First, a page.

Fan fiction illustrators deepen story and character through art

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Sheila Arla-Vlata, left, and Senefa Malthus, right, pose for the “Snowbirds” fanfic saga. Photo courtesy of Sentinel28II.

Artists often choose more than one medium in which to express themselves, and some fan fiction authors use their talents to bring their fiction to life through graphic art in addition to writing. Three particular authors have united these two art forms, known on as RougeBaron, Kat Wylder, and Sentinel28II.

All three write for the sci-fi mecha franchise BattleTech, a future universe where interstellar empires vie for supremacy in five-story humanoid war machines. But these fan fiction tales can also dive deep into the human condition, as well as the scale of war, and flesh out what characterization and action appear in the text.

Giant robots clash in this scene from the Battletech fanfic “Ulfhedinn.” Photo courtesy of Kat Wylder.

Often, it’s the fiction that comes first. “The fan fiction helps me capture the character,” said Sentinel28II. “For instance, if I draw my character Maysa Bari, who I write as a generally bubbly, happy character, that’s how I’ll draw her.”

After all, the narrative often shapes characters, the world they live in, and who they meet. Appearances in art serve to create impact, but not narrative.

“[Graphic art] is my way to connect with the subject of the text,” RougeBaron said. “This habit carries on to my fanfics. The block of text doesn’t feel ‘alive’ without a few illustrations.”

Zoid pilot Saskia rescues children and civilians while zoids do battle. Photo courtesy of RougeBaron.

All three authors have created both types of art for many years, and in some cases, the fan fiction story writing came easier. “It’s a good way to connect with other writers and become a better writer in general,” Sentinal28II said. “The art is just for fun.” As a history teacher offline, he does intensive real-life research to find inspiration for his stories, and his illustrations are a sort of bonus.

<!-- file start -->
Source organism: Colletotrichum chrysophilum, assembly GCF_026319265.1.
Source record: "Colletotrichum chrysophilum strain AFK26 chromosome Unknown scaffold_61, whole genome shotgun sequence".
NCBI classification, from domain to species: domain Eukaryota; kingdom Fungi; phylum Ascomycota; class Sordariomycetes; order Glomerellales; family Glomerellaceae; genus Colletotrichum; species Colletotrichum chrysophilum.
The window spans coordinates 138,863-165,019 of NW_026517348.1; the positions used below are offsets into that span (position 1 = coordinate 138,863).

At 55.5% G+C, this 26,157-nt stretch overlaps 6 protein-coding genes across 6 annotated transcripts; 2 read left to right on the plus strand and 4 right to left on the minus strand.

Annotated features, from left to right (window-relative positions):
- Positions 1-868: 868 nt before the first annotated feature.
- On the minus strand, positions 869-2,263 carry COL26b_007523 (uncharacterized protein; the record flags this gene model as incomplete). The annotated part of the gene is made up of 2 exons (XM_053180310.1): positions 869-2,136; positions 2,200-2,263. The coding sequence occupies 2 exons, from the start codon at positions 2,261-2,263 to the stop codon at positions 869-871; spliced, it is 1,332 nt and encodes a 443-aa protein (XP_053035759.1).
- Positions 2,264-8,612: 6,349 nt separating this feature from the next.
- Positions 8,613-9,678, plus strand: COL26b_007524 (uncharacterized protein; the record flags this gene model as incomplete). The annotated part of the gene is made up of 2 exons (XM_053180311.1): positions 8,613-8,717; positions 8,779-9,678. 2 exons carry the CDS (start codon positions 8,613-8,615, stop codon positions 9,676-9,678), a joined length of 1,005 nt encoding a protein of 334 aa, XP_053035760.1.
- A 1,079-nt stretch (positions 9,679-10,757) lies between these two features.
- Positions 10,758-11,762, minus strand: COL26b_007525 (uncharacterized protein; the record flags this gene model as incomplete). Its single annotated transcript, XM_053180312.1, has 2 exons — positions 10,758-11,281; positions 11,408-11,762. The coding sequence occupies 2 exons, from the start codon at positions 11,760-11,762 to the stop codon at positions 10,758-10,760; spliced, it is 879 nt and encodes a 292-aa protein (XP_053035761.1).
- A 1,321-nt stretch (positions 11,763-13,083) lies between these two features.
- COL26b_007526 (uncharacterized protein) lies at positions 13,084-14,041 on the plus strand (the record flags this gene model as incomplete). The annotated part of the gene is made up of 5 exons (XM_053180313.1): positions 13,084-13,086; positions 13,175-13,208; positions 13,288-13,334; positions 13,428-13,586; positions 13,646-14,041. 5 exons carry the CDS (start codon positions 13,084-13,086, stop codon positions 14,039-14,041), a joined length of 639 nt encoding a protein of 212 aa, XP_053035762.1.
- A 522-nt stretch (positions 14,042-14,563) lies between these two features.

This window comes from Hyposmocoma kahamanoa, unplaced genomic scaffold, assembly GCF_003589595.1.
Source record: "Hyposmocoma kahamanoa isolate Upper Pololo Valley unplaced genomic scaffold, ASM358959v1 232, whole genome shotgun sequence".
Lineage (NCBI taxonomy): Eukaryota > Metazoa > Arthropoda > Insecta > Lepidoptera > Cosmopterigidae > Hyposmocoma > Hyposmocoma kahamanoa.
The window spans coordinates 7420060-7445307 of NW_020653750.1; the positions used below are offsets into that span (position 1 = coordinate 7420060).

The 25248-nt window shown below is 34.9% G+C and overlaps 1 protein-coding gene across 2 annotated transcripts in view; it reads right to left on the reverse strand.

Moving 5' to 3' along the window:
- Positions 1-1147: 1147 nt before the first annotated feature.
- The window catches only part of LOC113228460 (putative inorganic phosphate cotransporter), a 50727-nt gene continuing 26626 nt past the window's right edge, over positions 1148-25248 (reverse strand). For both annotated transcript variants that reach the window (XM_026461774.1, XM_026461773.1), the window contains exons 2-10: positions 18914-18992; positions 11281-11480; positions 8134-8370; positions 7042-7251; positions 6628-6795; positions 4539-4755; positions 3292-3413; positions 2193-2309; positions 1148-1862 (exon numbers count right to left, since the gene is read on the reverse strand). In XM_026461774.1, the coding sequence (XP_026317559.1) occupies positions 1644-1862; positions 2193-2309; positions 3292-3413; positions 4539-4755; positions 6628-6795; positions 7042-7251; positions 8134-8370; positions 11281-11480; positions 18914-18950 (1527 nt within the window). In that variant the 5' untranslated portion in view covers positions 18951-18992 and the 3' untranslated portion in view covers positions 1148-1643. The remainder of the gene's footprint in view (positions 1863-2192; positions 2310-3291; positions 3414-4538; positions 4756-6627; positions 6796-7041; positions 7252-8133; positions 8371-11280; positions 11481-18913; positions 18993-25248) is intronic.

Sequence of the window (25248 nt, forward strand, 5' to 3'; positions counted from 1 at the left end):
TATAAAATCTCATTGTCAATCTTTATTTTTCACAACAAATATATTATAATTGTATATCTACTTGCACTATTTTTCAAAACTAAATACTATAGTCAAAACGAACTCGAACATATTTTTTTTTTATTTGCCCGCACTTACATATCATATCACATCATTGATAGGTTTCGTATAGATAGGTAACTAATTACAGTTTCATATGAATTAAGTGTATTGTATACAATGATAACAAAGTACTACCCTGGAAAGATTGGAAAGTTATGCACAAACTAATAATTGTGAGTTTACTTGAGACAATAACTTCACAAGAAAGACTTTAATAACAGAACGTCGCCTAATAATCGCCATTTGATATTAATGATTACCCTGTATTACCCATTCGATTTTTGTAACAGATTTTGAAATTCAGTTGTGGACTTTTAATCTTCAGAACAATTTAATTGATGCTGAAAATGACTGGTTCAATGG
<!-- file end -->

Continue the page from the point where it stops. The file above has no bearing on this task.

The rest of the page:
Kat Wylder and RougeBaron have both been drawing since an early age. Still, RougeBaron said that he will first “lay down the plot” of a new story, then find a good moment in that story to draw. Kat Wylder also uses her fiction as a baseline for creativity. “My writing definitely inspires my art,” she said.

Being both a writer and illustrator can be demanding on an author in different ways. Typing a story demands plot, character, and setting, while illustrating these stories requires a different skill set and materials, whether pencil and paper or digital image editing.

This piece was drawn as a gift to fellow artist Sentinel28II. Photo courtesy of RougeBaron.

“Drawing and painting have so many different facets to balance at once,” Kat Wylder said. “Color, light, composition, gesture, anatomy—not to mention the pure motor skill.” RougeBaron agrees, stating that one drawing of his required four days to complete.

A picture is worth a thousand words, RougeBaron said, but writing those thousand words can sometimes be quicker.

Graphic art, meanwhile, has the advantage of standing on its own as expressive art, even if a viewer never read the source material. The four illustrations in this article are an example of that, being inspired by the source stories but not always being attached to a particular scene. A character sketch, for example, can show off the subject without needing any context.

“Sometimes, my illustrations are simply art for art’s sake,” Kat Wylder said.


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